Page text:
UNDER-FIRE management at the National Railways of Zimbabwe (NRZ) has been accused of impropriety and corruption after allegedly diverting a tender for the procurement of scrap steel to a Chinese national without following due process.
By Nkululeko Sibanda
Transport and Infrastructural Development minister Joel Biggie Matiza at the weekend said Cabinet had passed a vote of no-confidence in the current NRZ management led by general manager Lewis Mukwada.
Matiza said there was need for the NRZ board to install a new management for the parastatal by September.
In 2018, the NRZ flighted a tender for the procurement of scrap steel in the media, and 71 bidders submitted bids.
Out of the 71, the top 10 were selected and allocated 500 tonnes of scrap steel each, with information suggesting that the 5 000 tonnes that were on offer would see the NRZ realising about US$2,5 million.
One of the bidders, Bulawayo-based businessman Daniel Chikaka, told NewsDay Business yesterday that the NRZ management decided to “steal” his financier in the deal, a Chinese national, whom they smuggled into the procurement deal in return, allegedly, for kickbacks.
“The NRZ management stole my partner in the scrap steel deal and they made money through corruption. They were paid handsomely by the Chinese national. Some of them even boasted about the rich pickings they realised from diverting my client and smuggling him into the procurement arrangement which he had not even tendered for,” Chikaka said
“I brought Youngwei Guo into the scrap steel deal as my partner because he was to finance my bid to procure scrap steel from the NRZ and the managers at the company sweet-talked him to renege on his earlier undertaking to partner me in the deal,” an aggrieved Chikaka said.
An agreement signed by the two parties, Bentttad Metal Scrap Merchants and Polypackaging (Pvt) Ltd, seen by this newspaper shows they entered into a partnership for the procurement of the scrap steel.
“We hereby by agreeing to work together, Benttad Agencies (Pvt) Ltd (referred to as Benttad) being subcontracted by Polypackaging (Pvt) Ltd. Benttad won the tender from NRZ for cutting and collecting scrap wagons which amount to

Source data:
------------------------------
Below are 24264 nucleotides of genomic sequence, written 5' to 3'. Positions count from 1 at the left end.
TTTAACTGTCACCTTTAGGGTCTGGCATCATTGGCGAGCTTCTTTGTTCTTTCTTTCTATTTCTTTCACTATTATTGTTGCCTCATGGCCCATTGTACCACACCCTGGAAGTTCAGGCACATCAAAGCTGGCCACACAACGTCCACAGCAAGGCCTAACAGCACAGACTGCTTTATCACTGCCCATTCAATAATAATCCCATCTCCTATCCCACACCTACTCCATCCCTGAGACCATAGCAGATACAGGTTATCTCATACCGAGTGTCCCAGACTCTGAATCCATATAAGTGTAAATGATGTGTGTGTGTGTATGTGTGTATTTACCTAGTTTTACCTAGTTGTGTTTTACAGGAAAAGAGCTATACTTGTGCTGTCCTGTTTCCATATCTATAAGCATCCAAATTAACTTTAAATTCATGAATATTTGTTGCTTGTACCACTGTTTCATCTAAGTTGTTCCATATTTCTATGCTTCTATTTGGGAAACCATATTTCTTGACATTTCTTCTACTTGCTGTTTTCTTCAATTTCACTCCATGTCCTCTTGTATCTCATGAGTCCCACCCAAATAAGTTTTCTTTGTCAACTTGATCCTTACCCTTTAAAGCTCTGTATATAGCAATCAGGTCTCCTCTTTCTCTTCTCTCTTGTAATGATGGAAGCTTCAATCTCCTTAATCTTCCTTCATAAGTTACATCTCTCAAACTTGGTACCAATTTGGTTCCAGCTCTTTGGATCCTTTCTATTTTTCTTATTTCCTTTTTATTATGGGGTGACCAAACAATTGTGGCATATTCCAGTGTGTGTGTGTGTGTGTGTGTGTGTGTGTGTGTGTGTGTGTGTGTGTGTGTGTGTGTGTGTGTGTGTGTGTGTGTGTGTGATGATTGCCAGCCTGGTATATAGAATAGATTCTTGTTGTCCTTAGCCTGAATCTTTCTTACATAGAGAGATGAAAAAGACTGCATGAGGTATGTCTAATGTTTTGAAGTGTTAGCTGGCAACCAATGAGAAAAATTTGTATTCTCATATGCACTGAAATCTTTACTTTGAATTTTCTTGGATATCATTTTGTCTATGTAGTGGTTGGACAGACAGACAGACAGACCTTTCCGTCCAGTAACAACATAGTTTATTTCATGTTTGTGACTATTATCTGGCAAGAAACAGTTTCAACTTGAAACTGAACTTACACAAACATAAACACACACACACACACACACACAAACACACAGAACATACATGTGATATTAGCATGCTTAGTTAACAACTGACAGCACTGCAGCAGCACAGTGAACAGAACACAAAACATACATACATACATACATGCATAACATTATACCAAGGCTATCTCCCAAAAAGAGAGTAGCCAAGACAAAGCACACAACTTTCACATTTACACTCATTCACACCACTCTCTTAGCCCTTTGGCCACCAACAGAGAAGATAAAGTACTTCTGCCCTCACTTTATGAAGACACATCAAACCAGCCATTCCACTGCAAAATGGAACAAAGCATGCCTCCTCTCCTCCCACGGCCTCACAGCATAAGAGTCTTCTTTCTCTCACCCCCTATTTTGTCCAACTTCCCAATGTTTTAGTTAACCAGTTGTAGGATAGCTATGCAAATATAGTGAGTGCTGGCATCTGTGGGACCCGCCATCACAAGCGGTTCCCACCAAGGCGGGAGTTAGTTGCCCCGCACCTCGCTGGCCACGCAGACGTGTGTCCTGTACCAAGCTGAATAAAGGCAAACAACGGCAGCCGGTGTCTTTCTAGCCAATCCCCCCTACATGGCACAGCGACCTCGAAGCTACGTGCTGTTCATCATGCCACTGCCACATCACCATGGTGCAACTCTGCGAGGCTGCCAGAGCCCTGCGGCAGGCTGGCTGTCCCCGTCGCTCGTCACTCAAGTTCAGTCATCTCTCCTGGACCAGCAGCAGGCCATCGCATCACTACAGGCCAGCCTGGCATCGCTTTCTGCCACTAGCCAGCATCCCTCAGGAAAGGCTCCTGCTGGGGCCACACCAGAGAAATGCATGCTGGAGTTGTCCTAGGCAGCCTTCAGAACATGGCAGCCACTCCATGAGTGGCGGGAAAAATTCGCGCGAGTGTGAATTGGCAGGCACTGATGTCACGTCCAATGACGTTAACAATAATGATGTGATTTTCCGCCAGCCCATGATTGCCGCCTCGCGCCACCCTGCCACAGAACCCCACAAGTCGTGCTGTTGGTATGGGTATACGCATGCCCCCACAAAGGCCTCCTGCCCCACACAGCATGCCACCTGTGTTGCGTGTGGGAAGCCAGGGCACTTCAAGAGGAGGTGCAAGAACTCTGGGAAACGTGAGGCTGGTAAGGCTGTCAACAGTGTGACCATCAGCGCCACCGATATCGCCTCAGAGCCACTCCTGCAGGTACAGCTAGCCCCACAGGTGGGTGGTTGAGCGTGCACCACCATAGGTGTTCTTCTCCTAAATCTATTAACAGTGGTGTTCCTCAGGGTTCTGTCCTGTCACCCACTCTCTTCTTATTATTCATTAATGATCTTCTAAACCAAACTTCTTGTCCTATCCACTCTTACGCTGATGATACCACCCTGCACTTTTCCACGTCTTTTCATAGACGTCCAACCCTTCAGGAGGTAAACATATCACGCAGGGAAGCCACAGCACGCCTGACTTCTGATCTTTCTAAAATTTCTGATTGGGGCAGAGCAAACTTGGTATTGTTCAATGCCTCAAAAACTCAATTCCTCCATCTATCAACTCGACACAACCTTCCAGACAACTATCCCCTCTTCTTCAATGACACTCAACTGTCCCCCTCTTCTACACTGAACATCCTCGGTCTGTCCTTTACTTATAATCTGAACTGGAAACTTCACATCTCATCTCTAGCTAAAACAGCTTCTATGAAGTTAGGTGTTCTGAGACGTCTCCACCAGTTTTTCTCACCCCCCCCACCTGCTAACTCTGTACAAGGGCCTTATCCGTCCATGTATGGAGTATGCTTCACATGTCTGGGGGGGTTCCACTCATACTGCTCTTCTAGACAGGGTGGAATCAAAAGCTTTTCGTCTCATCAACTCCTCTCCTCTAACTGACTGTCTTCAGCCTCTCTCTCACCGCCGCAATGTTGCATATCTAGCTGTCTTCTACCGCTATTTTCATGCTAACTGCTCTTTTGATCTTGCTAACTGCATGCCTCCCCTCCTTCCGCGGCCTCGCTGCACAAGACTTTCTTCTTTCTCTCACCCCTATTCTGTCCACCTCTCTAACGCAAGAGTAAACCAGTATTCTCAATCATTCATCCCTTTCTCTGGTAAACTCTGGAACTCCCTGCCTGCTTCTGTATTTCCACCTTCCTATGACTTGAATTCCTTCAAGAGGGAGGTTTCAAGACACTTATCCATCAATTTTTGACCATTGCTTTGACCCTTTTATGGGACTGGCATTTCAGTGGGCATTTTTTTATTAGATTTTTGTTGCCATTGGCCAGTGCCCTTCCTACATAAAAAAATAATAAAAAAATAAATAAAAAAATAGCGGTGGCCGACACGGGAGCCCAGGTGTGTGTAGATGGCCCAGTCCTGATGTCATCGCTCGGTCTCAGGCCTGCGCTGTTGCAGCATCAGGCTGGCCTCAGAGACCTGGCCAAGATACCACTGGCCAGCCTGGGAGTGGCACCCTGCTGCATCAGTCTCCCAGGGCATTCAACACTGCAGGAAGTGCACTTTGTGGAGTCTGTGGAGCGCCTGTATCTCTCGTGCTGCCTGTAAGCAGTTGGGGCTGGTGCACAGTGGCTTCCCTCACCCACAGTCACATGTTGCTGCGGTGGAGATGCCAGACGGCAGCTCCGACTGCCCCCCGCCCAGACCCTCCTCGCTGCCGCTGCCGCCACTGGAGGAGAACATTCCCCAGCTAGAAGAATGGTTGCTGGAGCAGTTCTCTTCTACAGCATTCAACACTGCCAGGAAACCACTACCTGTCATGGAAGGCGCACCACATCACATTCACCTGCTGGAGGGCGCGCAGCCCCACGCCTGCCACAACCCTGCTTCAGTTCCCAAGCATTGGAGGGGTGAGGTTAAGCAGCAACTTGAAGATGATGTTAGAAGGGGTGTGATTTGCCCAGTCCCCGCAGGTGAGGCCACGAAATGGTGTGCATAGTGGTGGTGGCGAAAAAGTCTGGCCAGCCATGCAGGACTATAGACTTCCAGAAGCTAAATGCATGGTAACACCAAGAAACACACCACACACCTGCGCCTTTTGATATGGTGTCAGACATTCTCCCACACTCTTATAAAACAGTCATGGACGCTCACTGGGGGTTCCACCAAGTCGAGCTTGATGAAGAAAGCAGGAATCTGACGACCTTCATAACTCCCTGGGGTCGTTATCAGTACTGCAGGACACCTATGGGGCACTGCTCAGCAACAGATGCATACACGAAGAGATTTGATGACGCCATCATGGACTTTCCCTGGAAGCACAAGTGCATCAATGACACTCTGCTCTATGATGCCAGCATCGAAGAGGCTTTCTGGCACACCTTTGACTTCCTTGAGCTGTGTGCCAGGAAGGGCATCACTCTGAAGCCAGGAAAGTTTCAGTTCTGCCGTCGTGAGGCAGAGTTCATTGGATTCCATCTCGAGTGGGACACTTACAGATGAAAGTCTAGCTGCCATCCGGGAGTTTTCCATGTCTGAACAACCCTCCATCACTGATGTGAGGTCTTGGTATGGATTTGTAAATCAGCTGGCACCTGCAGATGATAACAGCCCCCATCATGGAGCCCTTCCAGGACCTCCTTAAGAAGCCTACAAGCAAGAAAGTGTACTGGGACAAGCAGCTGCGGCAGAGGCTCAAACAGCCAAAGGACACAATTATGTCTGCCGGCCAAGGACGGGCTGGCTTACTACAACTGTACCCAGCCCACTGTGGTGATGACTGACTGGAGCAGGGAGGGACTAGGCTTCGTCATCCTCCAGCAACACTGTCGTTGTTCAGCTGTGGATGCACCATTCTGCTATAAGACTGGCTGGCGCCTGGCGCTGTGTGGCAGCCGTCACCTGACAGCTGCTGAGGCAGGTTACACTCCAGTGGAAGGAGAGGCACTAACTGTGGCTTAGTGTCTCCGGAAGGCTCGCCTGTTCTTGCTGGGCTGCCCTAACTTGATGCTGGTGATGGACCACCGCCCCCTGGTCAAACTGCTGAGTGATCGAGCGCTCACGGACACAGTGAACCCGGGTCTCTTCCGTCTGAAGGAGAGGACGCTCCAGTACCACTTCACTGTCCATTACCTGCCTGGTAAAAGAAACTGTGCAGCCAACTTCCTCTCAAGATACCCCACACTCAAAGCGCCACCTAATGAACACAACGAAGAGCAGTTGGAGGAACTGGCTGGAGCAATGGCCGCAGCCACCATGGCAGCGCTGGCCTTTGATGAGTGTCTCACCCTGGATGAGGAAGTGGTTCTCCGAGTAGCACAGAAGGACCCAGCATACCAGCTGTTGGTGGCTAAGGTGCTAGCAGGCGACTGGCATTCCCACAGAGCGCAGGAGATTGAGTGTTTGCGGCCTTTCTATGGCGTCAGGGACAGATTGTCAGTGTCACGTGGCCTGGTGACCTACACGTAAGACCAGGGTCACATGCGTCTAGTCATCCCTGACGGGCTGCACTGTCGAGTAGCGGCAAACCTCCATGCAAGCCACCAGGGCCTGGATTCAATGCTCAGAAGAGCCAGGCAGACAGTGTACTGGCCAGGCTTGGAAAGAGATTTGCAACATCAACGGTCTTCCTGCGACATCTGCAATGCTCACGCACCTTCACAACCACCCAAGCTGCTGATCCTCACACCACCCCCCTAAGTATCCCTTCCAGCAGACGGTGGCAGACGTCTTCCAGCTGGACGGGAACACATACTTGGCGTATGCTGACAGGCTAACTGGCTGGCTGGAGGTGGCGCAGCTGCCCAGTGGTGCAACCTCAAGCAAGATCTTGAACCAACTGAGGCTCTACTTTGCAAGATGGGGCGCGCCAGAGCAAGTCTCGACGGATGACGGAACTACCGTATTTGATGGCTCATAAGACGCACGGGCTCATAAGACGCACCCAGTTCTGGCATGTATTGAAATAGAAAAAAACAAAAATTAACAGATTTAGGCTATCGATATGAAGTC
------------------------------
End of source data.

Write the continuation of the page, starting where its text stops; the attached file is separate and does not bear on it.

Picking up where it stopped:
US$225 000 for 500 tonnes, which will be delivered to Panellink in Kelvin South, directions by Polypackaging after payment (has been) made to NRZ by Polypackaging. All rights and risks going to pass to (sic) Polypackaging,” the agreement reads in part.
Chikaka added that his partner, as a result of the agreement, deposited money into the NRZ account, whose aim was to finance the procurement of the steel.
“On December 8, 2018, Guo deposited US$225 000 into the NRZ account which was for the steel that I, under the banner of Benttad Scrap Metal Merchants, had acquired from the NRZ.
NRZ public relations manager Nyasha Maravanyika, in a response, said the parastatal had followed due process in awarding the tender to Polypackaging.
He added that from the records, the company, Polypackaging, had been part of the tendering process, something Chikaka disputed, arguing he single-handedly brought Guo into the picture.
“From what I have been told, Polypackaging was part of the 71 companies that bid for the scrap steel in the first place. They, however, did not make it into the top 10 owing to a number of reasons,” Maravanyika said.
He added: “With regard to their emergence later in the deal, we are informed that they did enter into a partnership arrangement with Benttad, but there were challenges with the compensation that would accrue to either party once the deal was finalised, hence the pull-out of Polypackaging from the deal.”
Maravanyika said NRZ took the deal to other companies that had placed bids after Benttad failed to pay what was due to the NRZ on three occasions.
“Benttad, I am told, was given three grace periods up to December 12, 2018 during which it failed to pay for the scrap. That is why the tender board decided to cancel the deal with them because they had failed to come good on their side of the bargain. The NRZ did not choose who was to be handed the deal because of other reasons but simply because they had the money to pay for the scrap steel,” he said.
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